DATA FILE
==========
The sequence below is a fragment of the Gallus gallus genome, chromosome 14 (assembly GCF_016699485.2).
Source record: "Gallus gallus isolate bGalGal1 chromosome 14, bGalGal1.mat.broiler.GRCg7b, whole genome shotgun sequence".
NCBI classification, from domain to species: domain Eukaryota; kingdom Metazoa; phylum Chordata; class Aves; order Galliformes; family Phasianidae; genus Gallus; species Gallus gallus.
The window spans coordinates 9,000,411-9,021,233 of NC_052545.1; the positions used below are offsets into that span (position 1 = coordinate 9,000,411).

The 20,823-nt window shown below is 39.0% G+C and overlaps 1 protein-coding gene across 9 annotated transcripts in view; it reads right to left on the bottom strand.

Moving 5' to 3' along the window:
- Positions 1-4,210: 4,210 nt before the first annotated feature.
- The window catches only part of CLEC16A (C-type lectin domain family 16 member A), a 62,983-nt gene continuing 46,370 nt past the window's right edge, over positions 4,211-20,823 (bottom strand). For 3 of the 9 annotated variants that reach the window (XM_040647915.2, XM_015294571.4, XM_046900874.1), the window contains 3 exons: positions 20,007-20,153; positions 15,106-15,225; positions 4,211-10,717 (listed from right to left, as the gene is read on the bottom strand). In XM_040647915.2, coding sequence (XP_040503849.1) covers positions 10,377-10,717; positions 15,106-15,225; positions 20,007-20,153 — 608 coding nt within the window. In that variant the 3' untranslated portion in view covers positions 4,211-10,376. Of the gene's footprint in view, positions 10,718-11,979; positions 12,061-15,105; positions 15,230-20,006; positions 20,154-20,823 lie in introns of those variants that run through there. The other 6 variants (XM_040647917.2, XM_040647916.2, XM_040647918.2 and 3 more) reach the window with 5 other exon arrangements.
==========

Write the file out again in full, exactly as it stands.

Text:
The sequence below is a fragment of the Gallus gallus genome, chromosome 14 (assembly GCF_016699485.2).
Source record: "Gallus gallus isolate bGalGal1 chromosome 14, bGalGal1.mat.broiler.GRCg7b, whole genome shotgun sequence".
NCBI classification, from domain to species: domain Eukaryota; kingdom Metazoa; phylum Chordata; class Aves; order Galliformes; family Phasianidae; genus Gallus; species Gallus gallus.
The window spans coordinates 9,000,411-9,021,233 of NC_052545.1; the positions used below are offsets into that span (position 1 = coordinate 9,000,411).

The 20,823-nt window shown below is 39.0% G+C and overlaps 1 protein-coding gene across 9 annotated transcripts in view; it reads right to left on the bottom strand.

Moving 5' to 3' along the window:
- Positions 1-4,210: 4,210 nt before the first annotated feature.
- The window catches only part of CLEC16A (C-type lectin domain family 16 member A), a 62,983-nt gene continuing 46,370 nt past the window's right edge, over positions 4,211-20,823 (bottom strand). For 3 of the 9 annotated variants that reach the window (XM_040647915.2, XM_015294571.4, XM_046900874.1), the window contains 3 exons: positions 20,007-20,153; positions 15,106-15,225; positions 4,211-10,717 (listed from right to left, as the gene is read on the bottom strand). In XM_040647915.2, coding sequence (XP_040503849.1) covers positions 10,377-10,717; positions 15,106-15,225; positions 20,007-20,153 — 608 coding nt within the window. In that variant the 3' untranslated portion in view covers positions 4,211-10,376. Of the gene's footprint in view, positions 10,718-11,979; positions 12,061-15,105; positions 15,230-20,006; positions 20,154-20,823 lie in introns of those variants that run through there. The other 6 variants (XM_040647917.2, XM_040647916.2, XM_040647918.2 and 3 more) reach the window with 5 other exon arrangements.